Cosmology and Exoplanets: Unpacking the 2019 Nobel Prize in Physics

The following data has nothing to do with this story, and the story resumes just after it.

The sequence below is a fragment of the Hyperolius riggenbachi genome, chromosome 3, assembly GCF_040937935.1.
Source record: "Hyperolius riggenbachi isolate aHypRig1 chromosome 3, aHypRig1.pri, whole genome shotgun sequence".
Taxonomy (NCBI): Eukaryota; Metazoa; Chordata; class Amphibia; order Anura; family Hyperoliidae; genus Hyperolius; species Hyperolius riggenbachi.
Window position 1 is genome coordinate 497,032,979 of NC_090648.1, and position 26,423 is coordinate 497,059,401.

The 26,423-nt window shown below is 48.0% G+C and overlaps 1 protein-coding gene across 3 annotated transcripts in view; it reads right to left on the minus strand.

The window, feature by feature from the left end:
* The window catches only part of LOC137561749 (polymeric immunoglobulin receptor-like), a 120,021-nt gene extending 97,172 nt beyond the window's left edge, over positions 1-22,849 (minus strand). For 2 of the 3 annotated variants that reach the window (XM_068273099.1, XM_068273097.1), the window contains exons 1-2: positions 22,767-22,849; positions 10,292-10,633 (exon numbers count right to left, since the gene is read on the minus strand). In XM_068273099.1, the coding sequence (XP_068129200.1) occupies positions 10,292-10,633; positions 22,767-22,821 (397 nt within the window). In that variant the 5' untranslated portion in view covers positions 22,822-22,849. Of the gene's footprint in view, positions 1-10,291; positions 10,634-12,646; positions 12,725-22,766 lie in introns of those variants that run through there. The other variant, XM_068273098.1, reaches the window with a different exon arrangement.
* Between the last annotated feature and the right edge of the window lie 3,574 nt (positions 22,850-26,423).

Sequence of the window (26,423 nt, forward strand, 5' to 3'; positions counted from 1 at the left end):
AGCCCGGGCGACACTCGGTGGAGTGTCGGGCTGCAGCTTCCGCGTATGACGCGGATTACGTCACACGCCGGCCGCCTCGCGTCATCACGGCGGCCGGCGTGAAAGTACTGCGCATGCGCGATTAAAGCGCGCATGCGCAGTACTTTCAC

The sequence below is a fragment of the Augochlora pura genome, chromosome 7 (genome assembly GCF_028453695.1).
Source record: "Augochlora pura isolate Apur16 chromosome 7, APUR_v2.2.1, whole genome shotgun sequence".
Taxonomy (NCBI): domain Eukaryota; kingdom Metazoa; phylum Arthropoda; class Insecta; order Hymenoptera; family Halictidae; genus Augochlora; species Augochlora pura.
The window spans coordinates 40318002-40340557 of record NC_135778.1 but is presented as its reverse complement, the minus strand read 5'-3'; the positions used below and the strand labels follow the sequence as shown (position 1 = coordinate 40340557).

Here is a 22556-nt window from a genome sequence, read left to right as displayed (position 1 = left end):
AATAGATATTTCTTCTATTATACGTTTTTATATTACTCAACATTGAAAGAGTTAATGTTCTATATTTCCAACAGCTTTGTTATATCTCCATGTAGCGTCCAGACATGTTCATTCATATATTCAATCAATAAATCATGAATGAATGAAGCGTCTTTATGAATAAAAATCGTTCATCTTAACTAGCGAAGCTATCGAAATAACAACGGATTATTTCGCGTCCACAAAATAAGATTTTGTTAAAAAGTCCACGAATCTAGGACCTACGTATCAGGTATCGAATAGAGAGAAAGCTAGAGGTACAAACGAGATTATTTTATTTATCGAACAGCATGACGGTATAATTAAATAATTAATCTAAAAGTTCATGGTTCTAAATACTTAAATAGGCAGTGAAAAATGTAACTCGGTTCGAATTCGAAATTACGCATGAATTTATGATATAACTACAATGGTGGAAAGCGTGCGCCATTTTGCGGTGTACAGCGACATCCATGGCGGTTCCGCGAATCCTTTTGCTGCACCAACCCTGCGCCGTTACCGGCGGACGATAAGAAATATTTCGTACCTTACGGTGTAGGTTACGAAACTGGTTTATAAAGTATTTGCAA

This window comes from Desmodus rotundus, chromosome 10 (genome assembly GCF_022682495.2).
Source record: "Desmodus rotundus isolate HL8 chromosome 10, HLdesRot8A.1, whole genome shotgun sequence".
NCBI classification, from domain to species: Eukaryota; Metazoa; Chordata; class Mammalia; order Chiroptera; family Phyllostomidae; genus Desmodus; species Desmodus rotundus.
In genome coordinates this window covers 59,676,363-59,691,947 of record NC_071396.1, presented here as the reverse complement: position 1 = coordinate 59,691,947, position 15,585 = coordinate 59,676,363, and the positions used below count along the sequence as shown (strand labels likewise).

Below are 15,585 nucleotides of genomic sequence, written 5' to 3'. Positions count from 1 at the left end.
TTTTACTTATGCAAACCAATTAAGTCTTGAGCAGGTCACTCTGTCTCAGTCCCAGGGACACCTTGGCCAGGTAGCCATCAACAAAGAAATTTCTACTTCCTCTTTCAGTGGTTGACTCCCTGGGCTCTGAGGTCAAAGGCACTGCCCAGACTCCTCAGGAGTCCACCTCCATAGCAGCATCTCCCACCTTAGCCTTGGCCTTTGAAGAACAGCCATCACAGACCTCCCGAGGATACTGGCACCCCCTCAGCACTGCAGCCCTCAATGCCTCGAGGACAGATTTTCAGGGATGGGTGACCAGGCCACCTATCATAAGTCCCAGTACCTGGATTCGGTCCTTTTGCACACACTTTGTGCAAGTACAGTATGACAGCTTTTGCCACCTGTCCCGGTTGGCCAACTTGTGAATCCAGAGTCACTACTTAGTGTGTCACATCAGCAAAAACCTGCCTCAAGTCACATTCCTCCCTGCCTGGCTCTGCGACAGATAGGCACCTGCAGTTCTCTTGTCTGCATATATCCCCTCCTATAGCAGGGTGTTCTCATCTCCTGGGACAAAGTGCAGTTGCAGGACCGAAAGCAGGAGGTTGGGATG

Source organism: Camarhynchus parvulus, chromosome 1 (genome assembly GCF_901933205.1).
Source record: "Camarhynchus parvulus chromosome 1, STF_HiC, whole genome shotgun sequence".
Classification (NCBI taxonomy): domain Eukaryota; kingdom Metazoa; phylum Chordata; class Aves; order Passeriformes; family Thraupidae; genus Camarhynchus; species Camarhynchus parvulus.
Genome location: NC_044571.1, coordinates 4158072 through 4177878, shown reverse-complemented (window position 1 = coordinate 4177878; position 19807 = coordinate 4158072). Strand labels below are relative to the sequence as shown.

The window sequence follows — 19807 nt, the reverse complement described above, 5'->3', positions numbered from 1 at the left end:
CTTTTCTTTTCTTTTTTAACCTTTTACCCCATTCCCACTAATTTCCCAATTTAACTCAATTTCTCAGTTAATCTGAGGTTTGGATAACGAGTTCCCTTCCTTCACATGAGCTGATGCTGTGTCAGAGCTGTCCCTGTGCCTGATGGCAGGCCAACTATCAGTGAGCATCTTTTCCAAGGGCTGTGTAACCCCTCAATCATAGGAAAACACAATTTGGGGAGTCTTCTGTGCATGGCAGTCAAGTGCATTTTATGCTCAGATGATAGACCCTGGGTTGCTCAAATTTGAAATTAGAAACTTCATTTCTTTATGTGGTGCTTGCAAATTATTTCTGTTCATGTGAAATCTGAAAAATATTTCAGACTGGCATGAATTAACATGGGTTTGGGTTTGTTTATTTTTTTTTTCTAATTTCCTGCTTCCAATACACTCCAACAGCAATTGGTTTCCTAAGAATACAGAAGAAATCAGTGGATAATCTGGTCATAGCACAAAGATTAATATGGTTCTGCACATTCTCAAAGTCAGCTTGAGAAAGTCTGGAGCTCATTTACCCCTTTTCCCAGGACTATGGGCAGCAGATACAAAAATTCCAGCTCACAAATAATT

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Cosmology studies the universe at the largest scales, applying the laws of physics over billions of light years and all the way back to the universe's infancy. In dozens of groundbreaking publications, Jim Peebles laid the foundations for theoretical cosmology, painting a picture of how matter evolves from the moments after the Big Bang into a cosmic web of dark matter and galaxies. His work set the stage for current research that routinely uses supercomputer simulations to study the astrophysics of galaxies. Closer to home, people have speculated the existence of planets outside of our own solar system for centuries. However, there was no way of knowing whether they exist and how common they are. In 1995, the first discovery of an extrasolar planet, or exoplanet, orbiting a Sun-like star was made by Michel Mayor and Didier Queloz, who detected the signatures of the planet 51 Pegasi b as it pulls its host star. This discovery marked a breakthrough in astrophysics and led to various fields of interests, including the formation and habitability of exoplanets.